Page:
At long last, the Nikon Z9 has been fully revealed by Nikon – and it packs unrivaled firepower, including an astonishing 120fps continuous shooting speed, 8K video at up to 60p, and 16-bit RAW imaging from its 45.7MP stacked image sensor. Not only that, it boasts a price tag of just $5,496 / £5,299 / AU$8,999.95, making it the most advanced and affordable pro camera on the market.
This means that the Nikon Z9 eclipses its key rivals in the speed and video stakes, since the Sony A1 and Canon EOS R3 both max out at 30fps continuous shooting, while the A1 and Canon EOS R5 each top out at 8K 30p video – and unlike its competitors, the Z9 can sustain 8K 30p recording for over two hours before overheating.
There are, however, a couple of caveats to the Z9’s unheard of speed. When shooting at 120fps, the camera only captures cropped images at 11MP. And while it can match the A1 and R3’s top speed of 30fps (uncropped), it can only record RAW files at a maximum rate of 20fps – though it does so with no blackout, thanks to a dedicated feed to the electronic viewfinder providing a continuous real-time view to the world’s brightest (3000-nit) EVF.
Still, those different shooting speeds offer unrivaled flexibility – and even at 120fps the camera retains full AF/AE performance, which is supported by over 100 fast Nikon lenses. And 20fps enables you to capture bursts of over 1,000 images, with Nikon telling us that internal tests had resulted in bursts of 5,000 images!
So long, mechanical shutter!
The new stacked sensor isn’t just good for burst modes, of course. Despite completely eschewing a mechanical shutter, the electronic shutter on the Nikon Z9 allegedly makes rolling shutter a virtual non-issue – thanks to what Nikon says are the “world’s fastest sensor scan rates”. The sensor is protected by a new sensor shield, too (similar to that seen on the Canon EOS R system), to prevent dust and damage when changing lenses.
It isn't just a sprinter, though; when it comes to 8K, the Nikon Z9 is a marathon runner, with the manufacturer claiming that it can record 8K 30p for up to 125 minutes without overheating or shutting down. It will be very interesting to find out how long it can sustain 8K 60p capture…
The Nikon Z9’s other specs are equally enticing. It now boasts Deep Learning AF for intelligent autofocus algorithms, and nine types of simultaneous subject detection: eye, face, head and upper-body detection on humans; eye, head and body detection on animals; and recognition of cars, planes, trains and motorbikes.
Not only is subject tracking superior to that of the mighty Nikon D6, the autofocus system boasts 493 AF points, 405 auto-area AF points (five times more than the Nikon Z7 II) and 10 different AF area modes.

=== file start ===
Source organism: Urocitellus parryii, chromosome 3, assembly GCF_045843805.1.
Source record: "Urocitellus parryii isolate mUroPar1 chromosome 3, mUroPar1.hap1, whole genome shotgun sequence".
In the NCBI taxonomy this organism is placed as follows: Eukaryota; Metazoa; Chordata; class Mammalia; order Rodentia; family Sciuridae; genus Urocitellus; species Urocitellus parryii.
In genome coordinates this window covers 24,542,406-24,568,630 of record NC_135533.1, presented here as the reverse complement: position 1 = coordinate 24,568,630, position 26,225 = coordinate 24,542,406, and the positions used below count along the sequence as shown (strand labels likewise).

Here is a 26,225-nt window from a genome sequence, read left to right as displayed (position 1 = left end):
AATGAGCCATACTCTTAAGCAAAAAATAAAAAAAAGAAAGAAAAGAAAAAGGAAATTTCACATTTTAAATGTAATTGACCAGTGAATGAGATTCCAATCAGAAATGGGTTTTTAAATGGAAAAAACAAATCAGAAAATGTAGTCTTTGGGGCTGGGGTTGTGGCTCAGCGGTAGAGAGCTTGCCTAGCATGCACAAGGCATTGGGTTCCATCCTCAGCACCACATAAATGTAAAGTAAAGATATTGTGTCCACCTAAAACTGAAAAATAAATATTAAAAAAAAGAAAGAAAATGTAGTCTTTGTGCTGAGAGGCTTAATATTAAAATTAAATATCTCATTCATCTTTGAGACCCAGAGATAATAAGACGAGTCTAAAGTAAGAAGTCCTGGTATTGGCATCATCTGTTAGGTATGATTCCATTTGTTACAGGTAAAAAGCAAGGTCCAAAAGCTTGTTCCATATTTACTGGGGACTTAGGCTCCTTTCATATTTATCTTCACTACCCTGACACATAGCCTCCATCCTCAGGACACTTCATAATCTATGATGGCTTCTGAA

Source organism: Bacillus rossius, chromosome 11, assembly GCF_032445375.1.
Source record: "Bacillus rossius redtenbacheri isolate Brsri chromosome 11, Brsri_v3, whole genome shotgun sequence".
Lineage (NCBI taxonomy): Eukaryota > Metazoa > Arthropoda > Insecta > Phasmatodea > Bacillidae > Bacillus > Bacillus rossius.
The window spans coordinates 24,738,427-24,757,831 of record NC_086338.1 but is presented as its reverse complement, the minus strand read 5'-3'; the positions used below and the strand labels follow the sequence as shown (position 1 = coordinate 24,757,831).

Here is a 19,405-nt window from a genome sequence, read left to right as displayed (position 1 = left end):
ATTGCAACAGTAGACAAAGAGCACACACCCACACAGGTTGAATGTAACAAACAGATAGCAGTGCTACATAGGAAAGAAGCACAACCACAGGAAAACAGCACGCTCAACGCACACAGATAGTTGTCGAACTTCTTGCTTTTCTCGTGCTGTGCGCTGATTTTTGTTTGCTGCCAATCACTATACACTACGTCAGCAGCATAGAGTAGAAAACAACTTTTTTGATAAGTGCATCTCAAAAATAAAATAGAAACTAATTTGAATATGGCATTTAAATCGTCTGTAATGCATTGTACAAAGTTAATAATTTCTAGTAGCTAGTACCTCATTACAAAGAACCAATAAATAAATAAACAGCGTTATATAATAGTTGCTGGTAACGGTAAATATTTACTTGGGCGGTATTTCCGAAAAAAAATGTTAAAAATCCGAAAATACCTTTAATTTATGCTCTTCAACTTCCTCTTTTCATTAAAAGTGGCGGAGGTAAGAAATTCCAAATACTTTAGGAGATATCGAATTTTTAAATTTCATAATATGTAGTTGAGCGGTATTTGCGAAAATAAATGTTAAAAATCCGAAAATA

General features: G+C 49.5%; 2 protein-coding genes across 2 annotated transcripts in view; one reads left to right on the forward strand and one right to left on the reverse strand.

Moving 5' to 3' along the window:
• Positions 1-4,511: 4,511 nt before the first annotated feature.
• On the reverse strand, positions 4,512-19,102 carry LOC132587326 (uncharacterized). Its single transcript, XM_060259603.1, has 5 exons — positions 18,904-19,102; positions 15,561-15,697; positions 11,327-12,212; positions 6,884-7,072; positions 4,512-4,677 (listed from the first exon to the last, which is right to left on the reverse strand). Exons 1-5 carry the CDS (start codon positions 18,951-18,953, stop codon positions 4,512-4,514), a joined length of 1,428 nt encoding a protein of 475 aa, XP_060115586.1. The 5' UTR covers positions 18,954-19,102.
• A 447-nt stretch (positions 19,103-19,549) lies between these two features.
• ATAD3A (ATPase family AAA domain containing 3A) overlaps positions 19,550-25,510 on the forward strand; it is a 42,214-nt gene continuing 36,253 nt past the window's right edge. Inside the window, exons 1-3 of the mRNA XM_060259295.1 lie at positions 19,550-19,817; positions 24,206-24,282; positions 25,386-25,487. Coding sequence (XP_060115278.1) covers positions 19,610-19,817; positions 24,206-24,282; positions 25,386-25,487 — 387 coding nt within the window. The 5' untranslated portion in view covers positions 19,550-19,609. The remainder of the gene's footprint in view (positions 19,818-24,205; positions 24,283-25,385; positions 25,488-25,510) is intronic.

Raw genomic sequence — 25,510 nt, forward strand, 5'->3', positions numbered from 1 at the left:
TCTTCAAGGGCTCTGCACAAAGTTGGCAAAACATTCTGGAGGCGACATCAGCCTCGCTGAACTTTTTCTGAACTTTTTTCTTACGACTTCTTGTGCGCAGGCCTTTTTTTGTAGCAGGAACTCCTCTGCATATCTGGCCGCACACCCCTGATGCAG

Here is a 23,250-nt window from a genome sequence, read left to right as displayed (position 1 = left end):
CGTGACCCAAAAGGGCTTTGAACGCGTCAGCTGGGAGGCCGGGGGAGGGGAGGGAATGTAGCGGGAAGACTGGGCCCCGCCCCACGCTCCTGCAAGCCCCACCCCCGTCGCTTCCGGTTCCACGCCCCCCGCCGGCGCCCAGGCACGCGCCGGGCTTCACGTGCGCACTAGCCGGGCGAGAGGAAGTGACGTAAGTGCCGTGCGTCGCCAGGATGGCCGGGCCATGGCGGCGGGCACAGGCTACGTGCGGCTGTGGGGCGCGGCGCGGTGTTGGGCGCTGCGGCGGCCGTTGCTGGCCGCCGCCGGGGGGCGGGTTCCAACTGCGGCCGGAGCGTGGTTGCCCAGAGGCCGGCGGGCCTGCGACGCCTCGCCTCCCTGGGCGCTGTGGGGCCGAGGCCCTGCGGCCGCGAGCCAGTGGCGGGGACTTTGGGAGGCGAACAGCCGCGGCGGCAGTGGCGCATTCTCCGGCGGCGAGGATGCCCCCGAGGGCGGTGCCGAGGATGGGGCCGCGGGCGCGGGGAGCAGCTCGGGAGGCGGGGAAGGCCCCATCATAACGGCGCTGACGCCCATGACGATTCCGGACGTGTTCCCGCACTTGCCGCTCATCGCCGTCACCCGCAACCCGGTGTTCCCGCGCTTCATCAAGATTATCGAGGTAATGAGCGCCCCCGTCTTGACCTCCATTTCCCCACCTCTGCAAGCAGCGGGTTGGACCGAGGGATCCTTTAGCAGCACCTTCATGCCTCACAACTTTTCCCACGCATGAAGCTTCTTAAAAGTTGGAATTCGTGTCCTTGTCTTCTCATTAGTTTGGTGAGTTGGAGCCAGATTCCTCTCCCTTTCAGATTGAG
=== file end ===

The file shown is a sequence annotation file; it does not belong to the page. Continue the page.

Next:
In terms of low light performance, the Z9 has a native ISO range of 64-25,600 expandable to 32-102,400. Nikon also boasts about its advanced noise-reduction algorithms to improve shooting in challenging conditions.
A body for everybody
Speaking of low light, 11 key buttons on the camera can be illuminated with a flick of the power switch, enabling you to easily make adjustments in the dark.
The body is, as you would expect, fully weather sealed and operational down to 14°F / -10°C, made of magnesium alloy for rugged performance and optimum heat dispersal – which is key for keeping the 8K video going without overheating.
It features a pro DSLR-style body with integrated vertical grip, and is about 20% smaller and 10% lighter than the Nikon D6. The button placement has been improved, with a notable return of the AF Mode button – something that will warm the hearts of Nikon DSLR users.
One of the Z9’s biggest party tricks is its four-axis tilting monitor, which while not fully articulated is nonetheless ingeniously designed – enabling the screen to tilt 90° horizontally or vertically. The info display also rotates when you spin the camera into portrait orientation, to prevent you having to read all your settings sideways.
Unlike the Canon EOS R3, the Nikon Z9 smartly opts for dual CFexpress Type B card slots, which Nikon claims deliver the “fastest transfer speeds in the field” – though it notes that peak performance is specifically achieved the Delkin Devices CFexpress Type B cards, which it has found to deliver optimum speeds.
This 1700Mbps format means that the blazing 120fps bursts and 8K 60p video can rattle through without an issue, but the Z9 also features a new high-efficiency N-RAW format that replace the previous Small and Medium RAW options. A standard RAW image is about 50MP, but a high-efficiency RAW is between 10-15Mb without sacrificing any quality.
The camera also boasts built-in Wi-Fi and ethernet, along with USB-C connectivity to 5G smartphones – all of which can be controlled from a single menu tab.
The Nikon Z9 goes on sale in November for just $5,496 / £5,299 / AU$8,999.95 – significantly cheaper than the Sony A1 and Canon EOS R3 – with shipping expected to begin in December.
It should be noted that a number of features – including the headline 8K 60p recording, 16-bit RAW capture and Apple ProRes support – will not be available until the launch of a firmware update sometime in 2022.